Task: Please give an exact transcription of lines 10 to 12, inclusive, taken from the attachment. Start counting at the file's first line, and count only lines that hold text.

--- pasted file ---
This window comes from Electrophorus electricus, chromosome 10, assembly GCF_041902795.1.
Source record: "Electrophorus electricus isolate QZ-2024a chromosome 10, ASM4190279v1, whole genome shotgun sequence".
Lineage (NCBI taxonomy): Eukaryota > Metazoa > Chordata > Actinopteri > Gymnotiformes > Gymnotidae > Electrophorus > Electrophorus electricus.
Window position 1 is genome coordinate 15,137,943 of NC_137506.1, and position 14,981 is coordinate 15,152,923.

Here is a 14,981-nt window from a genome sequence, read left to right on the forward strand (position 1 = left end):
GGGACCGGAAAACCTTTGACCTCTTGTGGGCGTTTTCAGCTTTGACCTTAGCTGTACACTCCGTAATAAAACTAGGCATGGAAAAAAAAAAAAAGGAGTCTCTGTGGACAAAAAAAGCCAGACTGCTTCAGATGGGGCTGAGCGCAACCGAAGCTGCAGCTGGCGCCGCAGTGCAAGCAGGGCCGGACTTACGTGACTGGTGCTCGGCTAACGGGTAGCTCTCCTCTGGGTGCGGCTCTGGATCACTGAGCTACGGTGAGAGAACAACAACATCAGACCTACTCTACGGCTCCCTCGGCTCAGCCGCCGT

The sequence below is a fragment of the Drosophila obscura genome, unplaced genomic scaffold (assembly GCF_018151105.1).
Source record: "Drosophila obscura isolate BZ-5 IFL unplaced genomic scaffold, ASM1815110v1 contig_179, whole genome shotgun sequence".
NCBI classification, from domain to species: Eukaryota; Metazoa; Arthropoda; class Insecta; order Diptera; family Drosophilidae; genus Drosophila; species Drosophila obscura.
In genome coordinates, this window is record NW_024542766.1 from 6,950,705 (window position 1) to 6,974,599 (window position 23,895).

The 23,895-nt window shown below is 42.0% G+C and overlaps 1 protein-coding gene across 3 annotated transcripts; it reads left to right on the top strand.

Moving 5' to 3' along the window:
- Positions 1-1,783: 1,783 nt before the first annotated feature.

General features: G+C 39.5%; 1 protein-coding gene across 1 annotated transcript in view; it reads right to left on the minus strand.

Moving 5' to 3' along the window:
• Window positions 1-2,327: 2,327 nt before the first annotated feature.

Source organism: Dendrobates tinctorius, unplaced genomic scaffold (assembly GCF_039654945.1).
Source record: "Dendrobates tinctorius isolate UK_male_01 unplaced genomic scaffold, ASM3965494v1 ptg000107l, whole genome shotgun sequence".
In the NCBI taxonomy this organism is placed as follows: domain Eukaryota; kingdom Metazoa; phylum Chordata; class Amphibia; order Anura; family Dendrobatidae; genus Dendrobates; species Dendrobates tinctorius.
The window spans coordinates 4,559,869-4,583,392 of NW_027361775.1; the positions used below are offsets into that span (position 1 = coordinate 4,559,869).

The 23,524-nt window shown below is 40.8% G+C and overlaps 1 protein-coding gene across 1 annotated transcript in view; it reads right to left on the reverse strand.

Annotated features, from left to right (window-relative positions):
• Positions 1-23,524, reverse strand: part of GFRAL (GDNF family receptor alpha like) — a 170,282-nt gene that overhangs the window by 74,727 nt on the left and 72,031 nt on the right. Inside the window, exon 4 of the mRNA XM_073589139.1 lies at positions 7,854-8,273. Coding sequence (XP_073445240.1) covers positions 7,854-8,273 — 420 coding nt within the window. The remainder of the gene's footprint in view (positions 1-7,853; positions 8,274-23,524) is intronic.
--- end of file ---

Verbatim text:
In genome coordinates, this window is record NW_024542766.1 from 6,950,705 (window position 1) to 6,974,599 (window position 23,895).

The 23,895-nt window shown below is 42.0% G+C and overlaps 1 protein-coding gene across 3 annotated transcripts; it reads left to right on the top strand.

Moving 5' to 3' along the window: